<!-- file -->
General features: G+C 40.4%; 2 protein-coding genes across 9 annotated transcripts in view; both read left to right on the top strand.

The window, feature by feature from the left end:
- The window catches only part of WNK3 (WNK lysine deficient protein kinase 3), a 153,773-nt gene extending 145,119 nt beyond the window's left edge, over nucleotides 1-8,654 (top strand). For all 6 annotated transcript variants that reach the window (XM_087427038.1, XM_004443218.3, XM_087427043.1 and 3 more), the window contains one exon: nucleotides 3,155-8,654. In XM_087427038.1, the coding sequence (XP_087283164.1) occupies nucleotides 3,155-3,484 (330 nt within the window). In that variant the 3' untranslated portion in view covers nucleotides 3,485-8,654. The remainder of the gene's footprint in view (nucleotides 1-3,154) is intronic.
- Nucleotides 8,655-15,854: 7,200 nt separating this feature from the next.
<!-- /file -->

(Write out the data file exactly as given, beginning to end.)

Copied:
General features: G+C 40.4%; 2 protein-coding genes across 9 annotated transcripts in view; both read left to right on the top strand.

The window, feature by feature from the left end:
- The window catches only part of WNK3 (WNK lysine deficient protein kinase 3), a 153,773-nt gene extending 145,119 nt beyond the window's left edge, over nucleotides 1-8,654 (top strand). For all 6 annotated transcript variants that reach the window (XM_087427038.1, XM_004443218.3, XM_087427043.1 and 3 more), the window contains one exon: nucleotides 3,155-8,654. In XM_087427038.1, the coding sequence (XP_087283164.1) occupies nucleotides 3,155-3,484 (330 nt within the window). In that variant the 3' untranslated portion in view covers nucleotides 3,485-8,654. The remainder of the gene's footprint in view (nucleotides 1-3,154) is intronic.
- Nucleotides 8,655-15,854: 7,200 nt separating this feature from the next.